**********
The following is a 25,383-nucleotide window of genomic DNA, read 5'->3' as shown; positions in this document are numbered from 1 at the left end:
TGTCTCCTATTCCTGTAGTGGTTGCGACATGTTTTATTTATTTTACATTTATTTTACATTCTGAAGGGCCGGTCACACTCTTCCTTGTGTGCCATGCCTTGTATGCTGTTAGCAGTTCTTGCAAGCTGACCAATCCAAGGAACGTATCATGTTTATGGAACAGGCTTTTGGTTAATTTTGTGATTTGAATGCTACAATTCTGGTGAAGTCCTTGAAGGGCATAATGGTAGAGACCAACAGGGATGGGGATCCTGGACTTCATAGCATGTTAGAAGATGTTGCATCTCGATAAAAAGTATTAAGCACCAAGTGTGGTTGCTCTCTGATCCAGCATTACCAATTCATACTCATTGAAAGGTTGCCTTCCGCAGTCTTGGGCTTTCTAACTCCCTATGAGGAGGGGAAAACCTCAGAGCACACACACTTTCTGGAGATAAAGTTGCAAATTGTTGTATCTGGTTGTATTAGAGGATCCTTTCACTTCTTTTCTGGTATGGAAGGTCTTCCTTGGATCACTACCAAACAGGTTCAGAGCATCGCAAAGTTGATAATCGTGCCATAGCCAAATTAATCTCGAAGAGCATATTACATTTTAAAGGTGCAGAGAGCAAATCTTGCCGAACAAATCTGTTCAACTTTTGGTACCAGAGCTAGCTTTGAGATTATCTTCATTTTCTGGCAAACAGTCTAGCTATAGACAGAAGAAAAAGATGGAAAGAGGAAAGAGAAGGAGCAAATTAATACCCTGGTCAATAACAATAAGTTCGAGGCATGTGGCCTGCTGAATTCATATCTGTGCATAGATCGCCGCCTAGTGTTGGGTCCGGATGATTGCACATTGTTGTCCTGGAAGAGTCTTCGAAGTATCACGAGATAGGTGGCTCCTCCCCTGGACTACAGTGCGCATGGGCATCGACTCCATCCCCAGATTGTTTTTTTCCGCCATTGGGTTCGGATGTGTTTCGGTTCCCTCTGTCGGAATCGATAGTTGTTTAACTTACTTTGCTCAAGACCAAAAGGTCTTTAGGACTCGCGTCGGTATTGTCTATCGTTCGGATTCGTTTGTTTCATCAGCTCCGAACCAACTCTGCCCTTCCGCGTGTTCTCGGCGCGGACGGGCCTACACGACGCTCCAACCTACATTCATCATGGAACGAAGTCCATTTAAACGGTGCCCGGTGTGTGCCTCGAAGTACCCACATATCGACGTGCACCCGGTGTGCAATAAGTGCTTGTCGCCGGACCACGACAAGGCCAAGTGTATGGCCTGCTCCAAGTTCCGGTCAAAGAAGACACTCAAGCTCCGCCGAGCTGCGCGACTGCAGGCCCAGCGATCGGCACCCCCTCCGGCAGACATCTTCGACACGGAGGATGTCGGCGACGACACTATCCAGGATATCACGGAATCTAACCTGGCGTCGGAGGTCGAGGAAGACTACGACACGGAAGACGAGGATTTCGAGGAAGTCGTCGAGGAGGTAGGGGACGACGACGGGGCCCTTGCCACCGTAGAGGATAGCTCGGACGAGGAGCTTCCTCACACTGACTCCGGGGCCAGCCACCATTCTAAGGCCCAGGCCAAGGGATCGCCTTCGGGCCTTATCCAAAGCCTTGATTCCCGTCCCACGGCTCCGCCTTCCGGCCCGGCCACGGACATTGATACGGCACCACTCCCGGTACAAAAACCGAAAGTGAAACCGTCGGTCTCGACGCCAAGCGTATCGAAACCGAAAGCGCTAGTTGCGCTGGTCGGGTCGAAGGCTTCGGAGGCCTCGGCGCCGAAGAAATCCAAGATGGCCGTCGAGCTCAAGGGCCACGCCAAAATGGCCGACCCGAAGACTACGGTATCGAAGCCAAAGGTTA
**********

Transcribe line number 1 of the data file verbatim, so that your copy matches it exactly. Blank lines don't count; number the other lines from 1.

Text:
The following is a 25,383-nucleotide window of genomic DNA, read 5'->3' as shown; positions in this document are numbered from 1 at the left end: